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Loft Conversion 'Could Add Over £37,000 To Property Value'

17/04/2014 10:34 | Updated 18 April 2014
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Home owners could boost the value of their property by more than £37,000 by converting the loft or by almost £20,000 by adding an extra bedroom, according to research.

Nationwide Building Society estimated the potential for people to add extra value to their properties as the housing market revival continues to gather pace.

Someone looking to convert their loft could add around 21% on to the value of their home, according to the building society's analysis using its own house price database.

Estimated value that could be added to a home by carrying out various alterations, based on the average property value of £178,124:

  • 10% increase in floor area, an extra 5% in value or £8,900
  • Extra bathroom, an extra 5% in value or £8,900
  • Extra bedroom, an extra 11% in value or £19,600
  • Loft conversion, an extra 21% in value or £37,400

Further research also found that men are more likely than women to set budgets for tackling DIY projects around the home - but they also have a greater tendency to let their sums spiral out of control.

More than a third (34%) of men admit to blowing the funds they had set aside for sprucing up their property, compared with three in 10 (30%) women. And men are also more likely to undertake the job that needs doing themselves than women, at 45% versus 21%.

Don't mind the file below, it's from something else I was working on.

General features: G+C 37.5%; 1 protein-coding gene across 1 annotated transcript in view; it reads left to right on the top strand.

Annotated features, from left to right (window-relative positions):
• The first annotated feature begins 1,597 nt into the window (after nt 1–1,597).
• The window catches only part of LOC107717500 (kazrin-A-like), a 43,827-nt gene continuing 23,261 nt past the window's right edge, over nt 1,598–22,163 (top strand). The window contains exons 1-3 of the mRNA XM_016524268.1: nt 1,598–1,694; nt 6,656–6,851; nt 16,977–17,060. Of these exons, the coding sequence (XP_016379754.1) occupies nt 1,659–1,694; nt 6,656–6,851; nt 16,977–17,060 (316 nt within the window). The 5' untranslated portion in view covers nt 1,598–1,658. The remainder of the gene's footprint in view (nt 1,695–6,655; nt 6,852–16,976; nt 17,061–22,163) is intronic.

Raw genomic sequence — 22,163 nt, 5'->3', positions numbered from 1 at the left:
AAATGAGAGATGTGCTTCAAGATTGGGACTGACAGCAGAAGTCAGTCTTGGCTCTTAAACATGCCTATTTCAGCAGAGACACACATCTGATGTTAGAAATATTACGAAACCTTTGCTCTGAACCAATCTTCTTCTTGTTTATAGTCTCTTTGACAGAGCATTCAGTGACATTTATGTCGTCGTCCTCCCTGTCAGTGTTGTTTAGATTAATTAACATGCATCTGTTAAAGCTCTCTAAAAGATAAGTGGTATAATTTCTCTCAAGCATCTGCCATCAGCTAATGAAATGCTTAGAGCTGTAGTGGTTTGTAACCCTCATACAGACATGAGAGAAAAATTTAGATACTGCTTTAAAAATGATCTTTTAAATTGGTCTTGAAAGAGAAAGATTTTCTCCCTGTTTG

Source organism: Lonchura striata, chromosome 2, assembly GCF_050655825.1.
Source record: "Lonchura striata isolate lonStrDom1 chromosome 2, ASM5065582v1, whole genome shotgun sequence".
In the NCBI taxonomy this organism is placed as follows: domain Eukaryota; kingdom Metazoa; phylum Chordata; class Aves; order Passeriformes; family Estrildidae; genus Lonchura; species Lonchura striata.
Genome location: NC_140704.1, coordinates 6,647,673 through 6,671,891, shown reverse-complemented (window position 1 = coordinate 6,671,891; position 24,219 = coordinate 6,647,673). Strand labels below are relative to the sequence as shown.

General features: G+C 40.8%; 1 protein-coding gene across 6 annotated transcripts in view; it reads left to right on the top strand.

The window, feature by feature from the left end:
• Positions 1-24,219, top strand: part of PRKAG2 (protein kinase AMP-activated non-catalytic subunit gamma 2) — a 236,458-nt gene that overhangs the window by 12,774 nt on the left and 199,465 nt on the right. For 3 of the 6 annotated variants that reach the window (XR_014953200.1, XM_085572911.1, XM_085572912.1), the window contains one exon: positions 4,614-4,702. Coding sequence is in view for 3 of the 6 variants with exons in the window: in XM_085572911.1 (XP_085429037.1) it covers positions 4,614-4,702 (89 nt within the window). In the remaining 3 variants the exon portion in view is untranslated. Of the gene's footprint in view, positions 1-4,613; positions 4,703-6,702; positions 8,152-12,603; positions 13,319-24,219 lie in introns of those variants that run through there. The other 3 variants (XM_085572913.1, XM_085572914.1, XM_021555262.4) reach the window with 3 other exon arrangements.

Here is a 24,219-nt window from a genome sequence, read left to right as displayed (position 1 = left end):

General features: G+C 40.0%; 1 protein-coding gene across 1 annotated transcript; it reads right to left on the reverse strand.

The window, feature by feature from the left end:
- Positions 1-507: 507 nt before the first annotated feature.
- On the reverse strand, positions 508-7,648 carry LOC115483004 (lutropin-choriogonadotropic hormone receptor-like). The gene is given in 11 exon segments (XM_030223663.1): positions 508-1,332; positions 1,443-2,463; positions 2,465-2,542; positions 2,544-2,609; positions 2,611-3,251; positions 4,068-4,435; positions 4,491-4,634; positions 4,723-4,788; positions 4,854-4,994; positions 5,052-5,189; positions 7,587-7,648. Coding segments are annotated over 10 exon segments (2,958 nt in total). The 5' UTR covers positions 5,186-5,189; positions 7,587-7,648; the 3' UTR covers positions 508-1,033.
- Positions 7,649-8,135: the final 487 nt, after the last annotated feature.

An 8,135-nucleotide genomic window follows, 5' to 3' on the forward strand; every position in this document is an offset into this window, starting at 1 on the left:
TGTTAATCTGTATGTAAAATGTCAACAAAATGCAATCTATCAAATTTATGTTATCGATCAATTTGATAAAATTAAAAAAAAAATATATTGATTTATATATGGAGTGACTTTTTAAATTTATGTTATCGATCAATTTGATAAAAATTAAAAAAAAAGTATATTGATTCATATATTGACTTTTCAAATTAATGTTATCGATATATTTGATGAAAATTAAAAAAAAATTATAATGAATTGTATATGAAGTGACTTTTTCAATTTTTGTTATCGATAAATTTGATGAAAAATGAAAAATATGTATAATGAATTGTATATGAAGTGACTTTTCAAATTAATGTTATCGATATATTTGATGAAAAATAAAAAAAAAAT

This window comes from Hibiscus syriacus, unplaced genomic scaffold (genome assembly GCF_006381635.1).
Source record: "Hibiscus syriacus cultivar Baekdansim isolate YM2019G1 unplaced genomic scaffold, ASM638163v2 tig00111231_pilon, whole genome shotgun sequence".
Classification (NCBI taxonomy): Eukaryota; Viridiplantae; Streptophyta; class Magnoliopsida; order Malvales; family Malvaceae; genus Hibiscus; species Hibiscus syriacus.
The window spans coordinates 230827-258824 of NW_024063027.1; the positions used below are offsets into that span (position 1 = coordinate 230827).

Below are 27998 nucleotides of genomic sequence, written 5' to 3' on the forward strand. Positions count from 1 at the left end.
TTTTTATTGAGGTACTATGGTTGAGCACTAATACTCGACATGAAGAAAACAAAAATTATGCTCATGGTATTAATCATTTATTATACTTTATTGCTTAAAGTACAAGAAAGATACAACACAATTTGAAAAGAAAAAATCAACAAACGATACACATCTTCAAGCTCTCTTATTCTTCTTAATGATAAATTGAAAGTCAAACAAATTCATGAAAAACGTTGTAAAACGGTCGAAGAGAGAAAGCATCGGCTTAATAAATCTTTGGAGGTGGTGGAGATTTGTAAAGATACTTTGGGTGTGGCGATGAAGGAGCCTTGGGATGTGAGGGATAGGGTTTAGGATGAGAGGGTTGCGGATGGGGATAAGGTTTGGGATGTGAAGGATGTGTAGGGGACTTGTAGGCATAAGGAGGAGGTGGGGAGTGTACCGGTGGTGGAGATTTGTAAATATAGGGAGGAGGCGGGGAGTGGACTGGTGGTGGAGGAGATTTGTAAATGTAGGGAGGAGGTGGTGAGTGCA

The analysis follows a string of reports which have pointed to the housing market continuing to spring back into life.
Earlier this week, a report from the Office for National Statistics (ONS) said that house prices are now rising "strongly" across most parts of the UK. According to the ONS figures, property values leapt 9.1% year-on-year to a new high of £253,000 on average in February.

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Some people may also be considering adapting their existing home to make it bigger or more suitable for their needs due to their limited options for moving elsewhere.

Property website Rightmove recently reported that the supply of homes for buyers to choose from in many areas of the South is now "ridiculously tight".

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Robert Gardner, Nationwide's chief economist, said that going forward, people are also expected to become increasingly conscious about the energy efficiency of their home.

He said that since 1996, the proportion of homes with double glazing has surged from 30% to 79%.

Gardner continued: "Location remains key to house values, but other factors, such as the size of the property and the number of bedrooms it offers, are also important to home buyers.

"Home improvements that increase the floor area, such as an extension or loft conversion, remain a good way to add value.

"As energy costs continue to rise, measures to improve efficiency also make good economic sense.

"Ultimately of course, the decision to invest in the home is an individual one, taking into account the costs and hassle involved, as well as potential benefits."

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